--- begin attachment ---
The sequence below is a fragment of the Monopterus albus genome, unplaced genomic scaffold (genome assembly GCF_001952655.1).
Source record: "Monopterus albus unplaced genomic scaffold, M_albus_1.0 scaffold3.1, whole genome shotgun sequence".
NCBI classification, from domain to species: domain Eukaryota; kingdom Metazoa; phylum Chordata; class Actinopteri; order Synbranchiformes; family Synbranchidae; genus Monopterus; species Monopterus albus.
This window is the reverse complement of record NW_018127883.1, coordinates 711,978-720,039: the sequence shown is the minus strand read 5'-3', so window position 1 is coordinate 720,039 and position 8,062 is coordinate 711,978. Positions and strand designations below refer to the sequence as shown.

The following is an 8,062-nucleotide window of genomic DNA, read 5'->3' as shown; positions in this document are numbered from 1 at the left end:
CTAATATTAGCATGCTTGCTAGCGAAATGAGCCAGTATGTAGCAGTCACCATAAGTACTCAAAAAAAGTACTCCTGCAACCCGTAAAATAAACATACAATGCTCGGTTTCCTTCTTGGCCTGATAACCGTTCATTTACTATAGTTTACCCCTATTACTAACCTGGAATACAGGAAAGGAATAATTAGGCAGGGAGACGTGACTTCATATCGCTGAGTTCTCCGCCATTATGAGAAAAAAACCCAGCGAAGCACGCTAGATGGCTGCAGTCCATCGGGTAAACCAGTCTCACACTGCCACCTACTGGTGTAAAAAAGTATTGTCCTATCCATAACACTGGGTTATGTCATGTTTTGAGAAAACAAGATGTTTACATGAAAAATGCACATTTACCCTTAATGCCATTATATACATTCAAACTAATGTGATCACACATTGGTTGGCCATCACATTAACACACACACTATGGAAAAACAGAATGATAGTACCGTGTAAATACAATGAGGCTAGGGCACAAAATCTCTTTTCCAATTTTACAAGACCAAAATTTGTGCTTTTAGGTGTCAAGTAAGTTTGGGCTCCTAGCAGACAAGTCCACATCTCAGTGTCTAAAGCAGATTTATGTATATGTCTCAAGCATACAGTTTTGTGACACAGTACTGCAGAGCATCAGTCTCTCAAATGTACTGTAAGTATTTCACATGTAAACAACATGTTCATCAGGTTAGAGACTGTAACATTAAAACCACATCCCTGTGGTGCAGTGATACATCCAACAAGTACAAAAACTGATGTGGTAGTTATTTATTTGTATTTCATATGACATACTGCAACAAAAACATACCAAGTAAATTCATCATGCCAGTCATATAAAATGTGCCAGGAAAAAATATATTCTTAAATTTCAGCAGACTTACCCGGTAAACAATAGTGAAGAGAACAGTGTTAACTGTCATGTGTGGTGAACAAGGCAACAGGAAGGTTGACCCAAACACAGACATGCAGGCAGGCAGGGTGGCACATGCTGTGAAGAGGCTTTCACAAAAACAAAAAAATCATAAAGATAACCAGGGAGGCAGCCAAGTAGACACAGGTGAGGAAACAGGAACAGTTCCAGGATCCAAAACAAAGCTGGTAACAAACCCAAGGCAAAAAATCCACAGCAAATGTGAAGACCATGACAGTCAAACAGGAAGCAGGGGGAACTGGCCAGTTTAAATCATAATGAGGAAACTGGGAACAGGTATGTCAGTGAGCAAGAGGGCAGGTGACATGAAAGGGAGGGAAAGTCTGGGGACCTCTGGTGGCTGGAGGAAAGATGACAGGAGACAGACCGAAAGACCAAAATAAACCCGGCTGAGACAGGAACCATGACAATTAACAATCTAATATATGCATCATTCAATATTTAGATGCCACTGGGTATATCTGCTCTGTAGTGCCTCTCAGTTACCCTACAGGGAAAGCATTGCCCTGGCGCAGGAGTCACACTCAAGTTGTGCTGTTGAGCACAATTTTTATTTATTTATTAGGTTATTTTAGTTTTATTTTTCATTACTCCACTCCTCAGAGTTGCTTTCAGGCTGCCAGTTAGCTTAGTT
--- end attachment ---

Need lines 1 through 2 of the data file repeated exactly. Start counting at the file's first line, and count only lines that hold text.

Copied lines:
The sequence below is a fragment of the Monopterus albus genome, unplaced genomic scaffold (genome assembly GCF_001952655.1).
Source record: "Monopterus albus unplaced genomic scaffold, M_albus_1.0 scaffold3.1, whole genome shotgun sequence".